I love Thanksgiving. Indeed, there’s very little I enjoy more than sharing a meal with 20 of the people I love most in this world.

This year, something was said that made me a little wistful though.

I’m not sure how we got onto the subject, but people started talking about me as a little kid. Four, five years old. Stories were shared about how I used to rattle off five digit addition or subtraction problems for fun, and how I used to impress family friends by solving equations in my head, and how I once asked for a calculator for Christmas.

I was being praised, and I know that. But in my head, I heard the follow-up question “What happened?”, and in answer to that unasked question, I could only shrug my shoulders and say to the rest of the table “I peaked early.”

See, math was my original love. Before I discovered linguistics, and video games, and history, and sports, and even before I fell in love with astronomy as a kid, there was math. I found numbers comforting because they were a constant. 2 + 2 is always 4, no matter what. I liked that. And I liked how no matter how complicated the problem, the pieces would always come together in the end. Math is nice and organized.

And I was good at it. Really good. I had addition and subtraction down before I started school. Multiplication came to me in Kindergarten. Division not too long after that.

I remember being six years old and getting my first workbook in school. Every day I ignored the teacher’s instructions to just do two or three pages and went through as many as I could. I finished the entire course on my own well before the rest of the class. My parents bought me a workbook intended for kids a year older than me, and I devoured that as well. They then bought me the book intended for kids two years older. Blitzed through it. Three years older? No problem.

And then, inexplicably, I started to coast.

I looked behind me and saw that it would literally take everyone else in the class years to catch up to me, and that there wasn’t any pressure on me to blaze ahead. So I coasted. I didn’t push forward, I didn’t try to improve, I didn’t try to get further ahead. I stopped pedaling and let my momentum carry me.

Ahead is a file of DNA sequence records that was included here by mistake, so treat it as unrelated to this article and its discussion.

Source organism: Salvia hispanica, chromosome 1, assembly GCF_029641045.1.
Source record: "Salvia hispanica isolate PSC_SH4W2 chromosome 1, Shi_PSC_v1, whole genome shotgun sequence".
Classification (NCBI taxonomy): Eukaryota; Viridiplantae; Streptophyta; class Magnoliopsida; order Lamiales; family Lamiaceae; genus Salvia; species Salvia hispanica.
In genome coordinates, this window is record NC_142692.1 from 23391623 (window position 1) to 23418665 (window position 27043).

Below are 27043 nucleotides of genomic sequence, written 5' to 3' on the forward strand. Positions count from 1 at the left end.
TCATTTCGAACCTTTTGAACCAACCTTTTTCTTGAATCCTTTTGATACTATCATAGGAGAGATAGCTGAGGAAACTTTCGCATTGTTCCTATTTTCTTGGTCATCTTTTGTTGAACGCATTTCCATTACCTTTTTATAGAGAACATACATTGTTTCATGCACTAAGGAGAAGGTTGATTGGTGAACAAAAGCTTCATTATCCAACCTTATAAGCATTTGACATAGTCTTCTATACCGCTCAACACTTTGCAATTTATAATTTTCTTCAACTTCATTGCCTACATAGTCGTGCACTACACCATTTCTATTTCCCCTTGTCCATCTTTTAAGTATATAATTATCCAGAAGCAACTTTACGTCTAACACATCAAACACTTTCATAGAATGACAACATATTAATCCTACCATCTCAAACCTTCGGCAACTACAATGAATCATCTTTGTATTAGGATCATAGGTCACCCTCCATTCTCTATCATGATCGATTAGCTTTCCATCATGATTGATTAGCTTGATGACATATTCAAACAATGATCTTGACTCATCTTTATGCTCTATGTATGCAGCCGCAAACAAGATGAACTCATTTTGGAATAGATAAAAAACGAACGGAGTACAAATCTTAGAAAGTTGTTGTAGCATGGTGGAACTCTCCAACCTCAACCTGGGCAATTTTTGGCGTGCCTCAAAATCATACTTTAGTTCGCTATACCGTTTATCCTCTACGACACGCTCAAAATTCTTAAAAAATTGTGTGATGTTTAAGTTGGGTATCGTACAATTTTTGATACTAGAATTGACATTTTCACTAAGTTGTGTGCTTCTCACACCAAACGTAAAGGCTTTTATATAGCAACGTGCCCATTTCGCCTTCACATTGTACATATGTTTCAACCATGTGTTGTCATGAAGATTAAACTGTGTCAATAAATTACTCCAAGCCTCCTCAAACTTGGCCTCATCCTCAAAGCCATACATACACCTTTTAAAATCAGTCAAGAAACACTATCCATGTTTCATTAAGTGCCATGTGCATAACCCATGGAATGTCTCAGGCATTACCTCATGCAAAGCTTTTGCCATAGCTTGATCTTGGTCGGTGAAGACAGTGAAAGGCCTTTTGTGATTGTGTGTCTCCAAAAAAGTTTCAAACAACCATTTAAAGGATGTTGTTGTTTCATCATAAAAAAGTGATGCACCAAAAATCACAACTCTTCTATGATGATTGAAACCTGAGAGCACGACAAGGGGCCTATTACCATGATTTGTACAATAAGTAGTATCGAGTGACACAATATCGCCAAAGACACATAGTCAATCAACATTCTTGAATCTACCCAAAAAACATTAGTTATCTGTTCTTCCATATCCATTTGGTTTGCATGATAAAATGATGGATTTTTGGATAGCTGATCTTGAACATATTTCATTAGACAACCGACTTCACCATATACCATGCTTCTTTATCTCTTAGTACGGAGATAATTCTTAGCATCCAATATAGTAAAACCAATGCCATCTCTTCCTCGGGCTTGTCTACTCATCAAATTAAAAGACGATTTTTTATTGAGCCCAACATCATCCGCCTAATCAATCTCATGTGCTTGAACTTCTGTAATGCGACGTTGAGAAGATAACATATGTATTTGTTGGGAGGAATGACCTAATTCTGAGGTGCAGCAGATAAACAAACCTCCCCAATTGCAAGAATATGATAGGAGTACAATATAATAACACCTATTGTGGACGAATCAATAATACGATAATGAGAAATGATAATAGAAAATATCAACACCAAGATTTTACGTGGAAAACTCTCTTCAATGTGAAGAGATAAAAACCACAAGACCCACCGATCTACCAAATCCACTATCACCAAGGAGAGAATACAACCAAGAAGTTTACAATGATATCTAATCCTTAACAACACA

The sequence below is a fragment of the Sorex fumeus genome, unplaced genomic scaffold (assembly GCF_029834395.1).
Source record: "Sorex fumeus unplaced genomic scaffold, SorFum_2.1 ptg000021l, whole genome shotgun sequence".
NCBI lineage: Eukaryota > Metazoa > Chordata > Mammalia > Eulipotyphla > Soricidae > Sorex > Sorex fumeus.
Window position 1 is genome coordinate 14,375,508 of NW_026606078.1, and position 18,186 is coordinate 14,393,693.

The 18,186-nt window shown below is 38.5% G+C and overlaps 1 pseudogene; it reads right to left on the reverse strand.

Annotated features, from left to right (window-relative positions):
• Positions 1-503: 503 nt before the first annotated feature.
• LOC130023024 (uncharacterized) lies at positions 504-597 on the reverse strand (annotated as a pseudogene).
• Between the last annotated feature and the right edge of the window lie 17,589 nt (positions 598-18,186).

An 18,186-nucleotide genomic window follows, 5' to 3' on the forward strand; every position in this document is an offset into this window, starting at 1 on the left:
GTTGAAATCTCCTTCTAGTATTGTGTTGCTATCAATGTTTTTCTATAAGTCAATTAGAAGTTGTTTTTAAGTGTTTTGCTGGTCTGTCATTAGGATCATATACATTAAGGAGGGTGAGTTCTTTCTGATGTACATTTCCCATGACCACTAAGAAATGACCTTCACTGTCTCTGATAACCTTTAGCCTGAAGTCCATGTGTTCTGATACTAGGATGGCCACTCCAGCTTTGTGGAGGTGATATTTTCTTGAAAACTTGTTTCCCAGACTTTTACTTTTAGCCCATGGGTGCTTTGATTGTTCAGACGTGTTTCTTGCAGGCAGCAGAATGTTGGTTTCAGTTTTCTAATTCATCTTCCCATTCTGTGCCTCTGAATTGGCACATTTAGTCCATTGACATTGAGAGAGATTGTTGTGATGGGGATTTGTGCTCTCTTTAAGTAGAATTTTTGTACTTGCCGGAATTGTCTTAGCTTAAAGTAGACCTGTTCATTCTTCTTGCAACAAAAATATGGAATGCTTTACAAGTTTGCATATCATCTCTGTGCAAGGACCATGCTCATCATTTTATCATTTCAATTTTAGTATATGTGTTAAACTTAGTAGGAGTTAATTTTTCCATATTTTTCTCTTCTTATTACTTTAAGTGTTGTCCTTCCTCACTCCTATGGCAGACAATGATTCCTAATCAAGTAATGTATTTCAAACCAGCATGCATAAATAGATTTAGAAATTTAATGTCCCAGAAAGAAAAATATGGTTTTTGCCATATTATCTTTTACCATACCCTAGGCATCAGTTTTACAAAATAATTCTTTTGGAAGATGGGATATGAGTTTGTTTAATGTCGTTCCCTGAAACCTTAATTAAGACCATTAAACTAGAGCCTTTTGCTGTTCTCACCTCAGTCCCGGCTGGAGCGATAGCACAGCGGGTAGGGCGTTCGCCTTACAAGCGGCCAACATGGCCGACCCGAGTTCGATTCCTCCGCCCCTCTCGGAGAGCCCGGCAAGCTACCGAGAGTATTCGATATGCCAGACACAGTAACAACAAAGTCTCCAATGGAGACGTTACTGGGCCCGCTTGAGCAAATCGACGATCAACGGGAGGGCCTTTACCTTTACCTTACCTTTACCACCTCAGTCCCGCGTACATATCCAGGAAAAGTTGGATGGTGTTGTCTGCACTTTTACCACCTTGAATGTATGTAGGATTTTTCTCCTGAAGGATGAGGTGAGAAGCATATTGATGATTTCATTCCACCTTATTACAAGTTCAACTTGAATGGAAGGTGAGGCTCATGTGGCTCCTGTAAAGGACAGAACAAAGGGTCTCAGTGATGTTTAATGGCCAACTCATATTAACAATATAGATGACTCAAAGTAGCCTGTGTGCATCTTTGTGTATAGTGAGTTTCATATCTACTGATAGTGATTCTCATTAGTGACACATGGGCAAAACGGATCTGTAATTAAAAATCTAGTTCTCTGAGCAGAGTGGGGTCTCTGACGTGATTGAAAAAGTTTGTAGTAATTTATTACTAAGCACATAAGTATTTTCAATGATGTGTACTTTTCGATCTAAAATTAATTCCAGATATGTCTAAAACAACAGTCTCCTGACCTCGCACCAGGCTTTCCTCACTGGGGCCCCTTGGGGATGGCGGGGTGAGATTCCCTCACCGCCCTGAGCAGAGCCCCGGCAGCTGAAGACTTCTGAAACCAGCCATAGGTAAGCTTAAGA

It worked for seven years. I was top of the class in math every year with no effort whatsoever. I was known to all as the smartest kid in class, and even the bullies took it a little bit easier on me because they needed my help from time to time.

The first signs of trouble were in the last year of elementary school. Algebra. For the first time ever, this was something I didn’t instantly get. It wasn’t impossible, but I actually had to think about it. That was a new feeling.

Then grade nine hit, and all hell broke loose. It was all fucking algebra, and it was hard. I was horrified. How could it be that I was suddenly struggling with math? Math, the one thing I knew above all else that I was good at. And suddenly I wasn’t that good.

I still finished with a very high mark that year, and I was still near the top of the class. But it seemed like just yesterday that I’d looked behind me and thought that no one would ever catch me. And I was wrong. It’s a classic tortoise and the hare narrative.

I cut math completely out of my academic life after high school – something that would have been unfathomable to me a decade prior. I had ample opportunity to take a math elective at some point in my undergrad, but I didn’t even consider it.

It’s not that I became terrible at math or anything. My grades were still well above average throughout high school, and my friend Matt from a few entries ago  still credits me with getting him through grade 11 functions class.

I just couldn’t stand to struggle with it.

I’m uncomfortable with struggling with school generally because school is something that I’ve always been good at. But I can at least tolerate struggling in most courses. I can tolerate a bit of struggle in an art course, or a language course, or a history course, or a science course, or an English course. But math, no. With math I couldn’t stand to be anything other than the best because that’s all that I’d known for most of my life.

When I’m reminded of how good I used to be at math like I was at Thanksgiving, it makes me think about what could have been.

I’m by no means awful at math today. I’m still above average compared with the general population. And I don’t hate math either – I particularly enjoy discovering quirky sports statistics to this day.

But if I hadn’t decided to coast as a six year old – if I’d kept going at full throttle for the next decade – how far could I have gone?

I wonder.

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